Our International Patient Program is only a small part of UHN’s international activities however- after all- our hospital vision is “To Achieve Global Impact”. UHN clinicians and researchers have many international collaborations and activities and some of these activities generate important revenues to support our programs here at home. For example, our terrific UHN Kuwait team provides important consulting services to the Kuwait Cancer Control Center. The profits from these consulting services are being invested in a variety of important resources for our Cancer Program including funding space for clinical trials and investing in our electronic patient record of the future. Both of these activities are essential to delivering Personalized Cancer Medicine to Ontarians in the future. We need a variety of sources of funding- from our foundations as well as international revenues- in order to develop future cancer treatment strategies that are cutting edge and currently appropriately not funded by our Ministry of Health.

If UHN is going to continue to innovate across all of our programs and develop the treatments of the future for Ontarians we need a variety of sources of innovation funding that are not available from taxpayers. This includes our international program which generates most revenues through consulting on how we provide care at UHN. In order to develop revenues from international consulting work we will occasionally need to treat international patients who cannot get treatment in their home country. This is a very small amount of activity- remember that we provide over a million visits to Ontarians every year- and generally treat about 100 international patients annually- less than 0.1% of all our clinical activity. Our Board carefully reviews the financial results from this international work- and the Board is extremely vigilant that no Ontario taxpayer money is spent on this activity- and those revenues from treating international patients shorten wait times for Ontario patients.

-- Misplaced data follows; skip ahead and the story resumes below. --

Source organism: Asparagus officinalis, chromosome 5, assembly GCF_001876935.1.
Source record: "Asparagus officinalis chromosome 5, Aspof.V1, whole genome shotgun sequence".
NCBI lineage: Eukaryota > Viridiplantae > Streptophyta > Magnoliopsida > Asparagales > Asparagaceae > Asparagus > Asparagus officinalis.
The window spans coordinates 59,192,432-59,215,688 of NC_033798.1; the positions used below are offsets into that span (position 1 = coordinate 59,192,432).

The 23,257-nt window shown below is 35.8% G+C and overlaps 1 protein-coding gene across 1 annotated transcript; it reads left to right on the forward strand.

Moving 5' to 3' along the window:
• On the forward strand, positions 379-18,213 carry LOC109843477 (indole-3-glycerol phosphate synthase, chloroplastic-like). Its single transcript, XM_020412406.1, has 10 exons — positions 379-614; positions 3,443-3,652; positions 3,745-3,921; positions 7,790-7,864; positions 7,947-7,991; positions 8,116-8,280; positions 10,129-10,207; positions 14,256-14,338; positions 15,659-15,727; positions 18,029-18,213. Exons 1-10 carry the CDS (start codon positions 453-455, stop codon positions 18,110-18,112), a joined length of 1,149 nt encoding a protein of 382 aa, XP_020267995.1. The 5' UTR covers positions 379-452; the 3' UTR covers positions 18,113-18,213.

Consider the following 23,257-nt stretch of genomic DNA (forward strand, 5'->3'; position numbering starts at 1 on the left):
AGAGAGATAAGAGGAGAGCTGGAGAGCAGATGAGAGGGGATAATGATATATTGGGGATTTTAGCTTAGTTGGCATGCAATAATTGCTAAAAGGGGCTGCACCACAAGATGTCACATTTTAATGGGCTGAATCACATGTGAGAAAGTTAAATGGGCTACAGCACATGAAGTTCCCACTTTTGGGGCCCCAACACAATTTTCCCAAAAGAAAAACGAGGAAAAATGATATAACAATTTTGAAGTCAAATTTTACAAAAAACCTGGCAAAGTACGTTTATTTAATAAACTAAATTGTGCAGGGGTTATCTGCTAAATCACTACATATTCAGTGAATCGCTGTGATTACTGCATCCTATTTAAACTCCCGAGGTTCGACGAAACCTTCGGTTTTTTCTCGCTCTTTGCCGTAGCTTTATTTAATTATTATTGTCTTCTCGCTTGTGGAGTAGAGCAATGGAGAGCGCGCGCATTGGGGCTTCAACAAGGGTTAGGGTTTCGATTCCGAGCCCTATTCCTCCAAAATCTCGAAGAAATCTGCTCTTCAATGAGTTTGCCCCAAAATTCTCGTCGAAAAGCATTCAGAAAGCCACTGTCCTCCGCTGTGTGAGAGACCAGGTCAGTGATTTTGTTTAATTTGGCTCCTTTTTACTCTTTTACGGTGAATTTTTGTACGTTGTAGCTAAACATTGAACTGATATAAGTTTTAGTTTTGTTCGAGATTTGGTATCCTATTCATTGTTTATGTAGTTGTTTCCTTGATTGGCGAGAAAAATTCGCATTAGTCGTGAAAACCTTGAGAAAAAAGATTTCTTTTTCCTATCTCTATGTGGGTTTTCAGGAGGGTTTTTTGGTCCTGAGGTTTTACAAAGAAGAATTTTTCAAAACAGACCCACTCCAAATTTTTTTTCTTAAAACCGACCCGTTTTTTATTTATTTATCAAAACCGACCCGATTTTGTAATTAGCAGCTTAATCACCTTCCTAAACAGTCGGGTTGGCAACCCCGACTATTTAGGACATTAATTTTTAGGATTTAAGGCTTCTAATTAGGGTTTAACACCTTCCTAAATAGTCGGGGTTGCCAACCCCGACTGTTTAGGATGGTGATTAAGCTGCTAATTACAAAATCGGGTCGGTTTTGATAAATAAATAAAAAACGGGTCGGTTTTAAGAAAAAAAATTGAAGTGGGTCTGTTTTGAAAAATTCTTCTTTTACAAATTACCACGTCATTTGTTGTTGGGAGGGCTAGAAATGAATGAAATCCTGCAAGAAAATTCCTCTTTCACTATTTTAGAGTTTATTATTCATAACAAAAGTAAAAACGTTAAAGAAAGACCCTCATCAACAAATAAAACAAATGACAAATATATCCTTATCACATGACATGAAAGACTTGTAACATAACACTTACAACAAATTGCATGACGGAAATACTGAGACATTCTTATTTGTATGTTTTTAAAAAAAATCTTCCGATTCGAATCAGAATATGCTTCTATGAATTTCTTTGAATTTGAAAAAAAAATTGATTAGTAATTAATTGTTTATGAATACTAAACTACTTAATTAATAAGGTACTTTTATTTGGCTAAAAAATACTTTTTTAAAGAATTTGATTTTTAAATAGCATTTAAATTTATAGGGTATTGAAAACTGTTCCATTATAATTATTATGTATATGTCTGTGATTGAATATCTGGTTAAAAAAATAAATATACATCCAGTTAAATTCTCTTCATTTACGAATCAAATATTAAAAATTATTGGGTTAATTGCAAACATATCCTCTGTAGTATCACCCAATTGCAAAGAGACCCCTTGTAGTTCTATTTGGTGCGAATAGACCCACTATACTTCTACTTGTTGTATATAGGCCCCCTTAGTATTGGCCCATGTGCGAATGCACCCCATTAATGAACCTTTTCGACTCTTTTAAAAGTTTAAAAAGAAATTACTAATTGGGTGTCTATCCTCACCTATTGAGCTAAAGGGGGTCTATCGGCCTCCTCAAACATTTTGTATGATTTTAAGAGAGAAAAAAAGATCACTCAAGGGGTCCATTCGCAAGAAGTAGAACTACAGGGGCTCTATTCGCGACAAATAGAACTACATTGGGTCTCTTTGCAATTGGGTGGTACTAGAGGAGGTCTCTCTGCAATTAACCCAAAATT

As you all know, I am a very strong supporter of our single payer publically funded system where every Ontarian is treated according to their needs rather than their ability to pay. However, if our Ontario system is going to remain at the forefront of international care- rather than slipping into mediocrity- we must innovate in how we raise funds for developing new treatments like the insulins of our future. Our international program is a great example of innovation in achieving new sources of revenue. However our international program is not only about generating revenues. Being involved in international consulting and international care is an important element of our global impact- and allows us to speak proudly and teach other people about our Canadian healthcare system. It also makes us better healthcare providers by learning about other health systems and cultures- and makes us better at serving our diverse community in Toronto.

Innovative organizations open themselves to criticism by doing new things. It is very ironic that UHN- an organization whose culture exemplifies the best aspects of our public Canadian system- would be accused of putting our Canadian system at risk by the Toronto Star. It would easy for us to avoid controversy, avoid innovation and simply keep on doing the same things without inventing the new treatments, methods and ideas that are supported by international engagement. That would be a simple quiet path to mediocrity- but our Canadian system deserves better- and it requires courageous organizations that are not be afraid of change nor the criticism that innovation can bring. Our Canadian health system needs courage to innovate and change- and UHN is proud to be a leader of that innovation- because courage lives here.

Bob